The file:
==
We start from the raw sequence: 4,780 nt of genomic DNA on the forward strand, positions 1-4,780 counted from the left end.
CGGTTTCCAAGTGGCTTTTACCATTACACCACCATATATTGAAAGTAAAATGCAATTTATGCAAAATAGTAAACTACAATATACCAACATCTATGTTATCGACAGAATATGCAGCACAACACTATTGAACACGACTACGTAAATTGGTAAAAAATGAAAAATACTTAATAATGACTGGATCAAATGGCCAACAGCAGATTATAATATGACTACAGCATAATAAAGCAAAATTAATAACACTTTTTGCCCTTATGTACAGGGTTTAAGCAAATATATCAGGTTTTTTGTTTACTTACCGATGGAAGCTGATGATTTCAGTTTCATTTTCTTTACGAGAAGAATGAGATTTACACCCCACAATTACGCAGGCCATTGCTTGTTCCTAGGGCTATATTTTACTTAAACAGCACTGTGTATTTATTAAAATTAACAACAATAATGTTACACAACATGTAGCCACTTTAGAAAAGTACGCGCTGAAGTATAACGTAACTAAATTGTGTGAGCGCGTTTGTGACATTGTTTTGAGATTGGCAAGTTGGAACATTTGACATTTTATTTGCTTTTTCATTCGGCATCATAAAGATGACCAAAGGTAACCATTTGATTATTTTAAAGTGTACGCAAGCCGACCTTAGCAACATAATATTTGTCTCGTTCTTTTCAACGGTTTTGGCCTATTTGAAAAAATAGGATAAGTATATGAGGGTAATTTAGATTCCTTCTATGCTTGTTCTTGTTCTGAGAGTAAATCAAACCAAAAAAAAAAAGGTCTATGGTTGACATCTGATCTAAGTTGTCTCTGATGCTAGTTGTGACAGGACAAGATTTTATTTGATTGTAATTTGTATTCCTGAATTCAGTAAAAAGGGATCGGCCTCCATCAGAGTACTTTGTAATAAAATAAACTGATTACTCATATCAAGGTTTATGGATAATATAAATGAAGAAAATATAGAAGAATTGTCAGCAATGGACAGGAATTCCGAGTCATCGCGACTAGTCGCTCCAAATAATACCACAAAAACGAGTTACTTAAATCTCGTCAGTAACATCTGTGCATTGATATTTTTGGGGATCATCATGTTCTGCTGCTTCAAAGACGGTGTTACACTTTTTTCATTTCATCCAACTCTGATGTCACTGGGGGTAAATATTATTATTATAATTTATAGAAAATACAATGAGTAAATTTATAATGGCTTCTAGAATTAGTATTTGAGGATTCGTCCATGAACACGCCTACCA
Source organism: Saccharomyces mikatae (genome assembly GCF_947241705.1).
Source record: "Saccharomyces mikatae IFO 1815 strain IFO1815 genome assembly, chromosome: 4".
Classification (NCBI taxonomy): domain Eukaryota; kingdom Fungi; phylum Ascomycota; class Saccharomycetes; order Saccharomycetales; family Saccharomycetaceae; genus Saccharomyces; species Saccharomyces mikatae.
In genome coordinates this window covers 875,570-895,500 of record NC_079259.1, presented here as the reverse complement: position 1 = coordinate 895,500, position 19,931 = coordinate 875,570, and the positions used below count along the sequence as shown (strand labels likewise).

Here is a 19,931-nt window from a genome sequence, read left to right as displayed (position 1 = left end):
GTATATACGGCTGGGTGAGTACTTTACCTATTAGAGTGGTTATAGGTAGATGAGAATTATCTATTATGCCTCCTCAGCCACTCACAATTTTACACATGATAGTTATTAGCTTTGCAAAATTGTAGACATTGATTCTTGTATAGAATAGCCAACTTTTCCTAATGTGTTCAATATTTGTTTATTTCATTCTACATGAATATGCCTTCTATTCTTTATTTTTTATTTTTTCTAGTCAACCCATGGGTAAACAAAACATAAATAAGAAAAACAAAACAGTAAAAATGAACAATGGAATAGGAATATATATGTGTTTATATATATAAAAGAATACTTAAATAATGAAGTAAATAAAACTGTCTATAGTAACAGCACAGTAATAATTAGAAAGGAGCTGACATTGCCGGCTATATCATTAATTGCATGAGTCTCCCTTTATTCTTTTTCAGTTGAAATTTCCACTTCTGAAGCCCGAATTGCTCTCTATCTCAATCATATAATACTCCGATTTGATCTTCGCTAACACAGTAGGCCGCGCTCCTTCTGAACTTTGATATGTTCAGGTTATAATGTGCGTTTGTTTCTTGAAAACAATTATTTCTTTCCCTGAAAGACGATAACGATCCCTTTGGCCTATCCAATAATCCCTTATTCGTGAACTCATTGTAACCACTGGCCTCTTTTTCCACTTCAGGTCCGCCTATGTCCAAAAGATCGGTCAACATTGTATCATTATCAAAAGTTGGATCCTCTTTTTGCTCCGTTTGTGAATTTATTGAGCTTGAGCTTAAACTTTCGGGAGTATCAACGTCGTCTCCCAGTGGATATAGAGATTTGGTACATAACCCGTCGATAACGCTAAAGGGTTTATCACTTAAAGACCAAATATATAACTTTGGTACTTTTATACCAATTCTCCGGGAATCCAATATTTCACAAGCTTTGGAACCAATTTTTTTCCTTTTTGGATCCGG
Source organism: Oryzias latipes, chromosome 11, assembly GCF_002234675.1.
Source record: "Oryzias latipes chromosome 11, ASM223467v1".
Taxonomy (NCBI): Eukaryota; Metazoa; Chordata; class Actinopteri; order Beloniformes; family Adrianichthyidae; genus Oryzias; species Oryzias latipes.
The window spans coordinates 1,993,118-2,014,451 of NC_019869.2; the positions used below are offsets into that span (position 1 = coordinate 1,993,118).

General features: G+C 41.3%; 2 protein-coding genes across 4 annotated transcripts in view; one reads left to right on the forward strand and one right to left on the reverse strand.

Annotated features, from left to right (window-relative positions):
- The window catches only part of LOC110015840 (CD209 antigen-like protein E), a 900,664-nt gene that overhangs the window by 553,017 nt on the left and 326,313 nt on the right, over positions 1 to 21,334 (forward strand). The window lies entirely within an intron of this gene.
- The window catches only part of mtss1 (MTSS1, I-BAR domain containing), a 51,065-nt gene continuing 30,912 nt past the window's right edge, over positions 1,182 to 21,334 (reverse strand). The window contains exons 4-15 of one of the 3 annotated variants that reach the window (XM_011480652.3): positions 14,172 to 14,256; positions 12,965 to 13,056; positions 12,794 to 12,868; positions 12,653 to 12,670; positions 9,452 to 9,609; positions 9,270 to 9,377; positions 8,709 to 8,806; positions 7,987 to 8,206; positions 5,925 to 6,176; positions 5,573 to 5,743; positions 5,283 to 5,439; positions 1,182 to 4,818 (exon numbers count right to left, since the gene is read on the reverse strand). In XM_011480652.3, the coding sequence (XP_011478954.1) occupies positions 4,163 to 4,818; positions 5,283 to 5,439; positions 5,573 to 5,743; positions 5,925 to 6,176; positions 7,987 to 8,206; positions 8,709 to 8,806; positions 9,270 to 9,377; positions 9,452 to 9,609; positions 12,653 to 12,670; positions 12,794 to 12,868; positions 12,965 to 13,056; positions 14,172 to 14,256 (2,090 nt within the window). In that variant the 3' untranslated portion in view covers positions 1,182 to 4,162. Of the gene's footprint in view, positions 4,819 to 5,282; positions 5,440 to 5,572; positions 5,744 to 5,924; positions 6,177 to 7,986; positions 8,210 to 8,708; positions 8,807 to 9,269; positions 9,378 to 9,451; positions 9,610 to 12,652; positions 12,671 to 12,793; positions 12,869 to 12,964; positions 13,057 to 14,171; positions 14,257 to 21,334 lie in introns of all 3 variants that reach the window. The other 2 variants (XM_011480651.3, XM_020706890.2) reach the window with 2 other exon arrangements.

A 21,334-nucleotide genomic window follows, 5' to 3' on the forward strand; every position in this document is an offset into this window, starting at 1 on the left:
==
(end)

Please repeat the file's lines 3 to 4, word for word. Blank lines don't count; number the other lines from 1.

Source organism: Saccharomyces mikatae (genome assembly GCF_947241705.1).
Source record: "Saccharomyces mikatae IFO 1815 strain IFO1815 genome assembly, chromosome: 4".